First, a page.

I have actually run upstream Firefox on Debian GNU/Linux (even Nightly, or Minefield back when it was called that) in the past on multiple occasions, facing various awkward desktop integration issues along the way. Additionally, the Firefox binaries had to reside deep within my home directory, which seemed a little tacky. But I just found out that this does not necessarily have to be the case.
While searching for information about installing the original-brand Firefox on Debian, I came across this forum topic and quickly worked out my way from the instructions presented there. I think I’m missing the OP’s context for the switch (Iceweasel 3.5 on squeeze maybe?), but that is not terribly important now, three years after the fact.
There are alternative guides floating around which advise adding foreign distribution repositories to your APT sources. Needless to say, this is a really bad idea unless you are very sure of what you are doing. (Hint: You are not.)
Many of the following instructions are pretty much the same as in the forum post, just adapted to account for some minor changes over time, as well as some personal preferences. I also find my version of this guide much more palatable in presentational terms. Additionally, I am particularly adamant about not changing anything in
/usr for this procedure, preferring
/usr/local instead in order to avoid package conflicts in the future.
Nowhere near ready yet, but here’s a few screenshots (warning: large pictures) from the unfinished AtS E3 finale scenarios:
As 2012 approaches its inevitable end in Chile, I say: goodbye, 2012.
Happy New Year, everyone! And thanks for all your support.
... screen #0: dimensions: 1920x1080 pixels (513x292 millimeters) resolution: 95x94 dots per inch ...
I regret nothing.
Note: the physical dimensions might be wrong, as usual. The above yields a diagonal of ∼590 mm, whereas the monitor’s specifications state it should be 584 mm, or 23″ (584.2 mm).
Ever since I got my first laptop, I always wondered what kind of people are actually meant to use the ‘tap’ capability built into touchpads.
I remember being stumped at first when I would try to do normal things (on Windows) only to get continuously interrupted by some unexplained drag-and-drop action or accidental click. There was absolutely nothing anywhere evident explaining that ‘tapping’ was a thing I was expected to do, and in fact, was accidentally doing repeatedly. It took me some experimentation to get the gist of the interface and its configuration, and as soon as I understood it better I went and disabled it.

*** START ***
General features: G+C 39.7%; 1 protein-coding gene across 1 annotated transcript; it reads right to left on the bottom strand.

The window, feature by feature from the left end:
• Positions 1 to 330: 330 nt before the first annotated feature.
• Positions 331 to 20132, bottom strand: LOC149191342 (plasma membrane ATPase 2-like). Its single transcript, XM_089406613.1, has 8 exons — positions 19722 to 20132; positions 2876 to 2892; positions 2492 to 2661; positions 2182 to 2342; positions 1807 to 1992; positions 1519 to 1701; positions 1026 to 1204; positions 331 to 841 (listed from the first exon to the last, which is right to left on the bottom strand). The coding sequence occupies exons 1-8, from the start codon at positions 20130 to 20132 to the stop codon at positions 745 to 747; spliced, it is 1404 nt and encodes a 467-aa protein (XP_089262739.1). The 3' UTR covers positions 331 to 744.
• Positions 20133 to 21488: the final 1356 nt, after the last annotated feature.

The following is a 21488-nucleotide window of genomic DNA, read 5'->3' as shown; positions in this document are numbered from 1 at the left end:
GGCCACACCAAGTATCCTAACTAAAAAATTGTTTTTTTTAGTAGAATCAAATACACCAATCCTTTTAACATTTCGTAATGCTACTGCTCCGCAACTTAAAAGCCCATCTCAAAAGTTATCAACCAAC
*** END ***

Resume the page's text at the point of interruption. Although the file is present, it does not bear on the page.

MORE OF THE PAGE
Later when switching (back) to Linux I would encounter the same issue and I’d have to check the X.org synaptics driver man page to figure out the necessary options to add to
/etc/X11/xorg.conf to get rid of that questionable ‘feature’. Fortunately, nowadays I can just install the
kde-config-touchpad package on Debian and configure everything according to my preferences through a more user-friendly mechanism.
Alas, just like the power button, that laptop’s touchpad buttons were not designed for daily use — thankfully KDE (like Windows) includes a feature to control the pointer with the keyboard.
What touch-based input lacks is intrinsic tactile feedback. Unlike button or key-presses, I cannot feel the action of tapping a touchpad any more than I can feel the action of casually or accidentally sticking my finger on it. A very small amount of pressure counts as a tap, whereas pressing a normal touchpad or mouse button requires a much larger amount, and with good reason; that pressure could be the difference between holding back an embarrassing post and inadvertently submitting it, or (when dragging gestures are enabled) ruining one’s system by dragging half of the Windows system files to the wrong place. Fortunately, most of my experiences in that regard have been of the “cannot drop a folder onto itself” kind.
There is also the issue that not everyone has the common sense to keep their hands clean at all times. Helping other laptop users can be a quite unpleasant experience without a mouse handy — yuck.
And then there are cell phones. Touchscreens are becoming irritatingly common (even in the low-end market) and they are even worse than touchpads in most respects. Sure, you can see what you are going to tap right there, but is that any help against “fat finger” mistakes? Scrolling gestures are a hit or miss action by design, and it is awfully easy to screw up the timing and have the device register it as a tap. These are your time and money in the balance here; you do not want to miss while navigating cell phone menus. And exactly how am I supposed to point other people at some element on the screen without activating it or giving up accuracy and pointing from afar?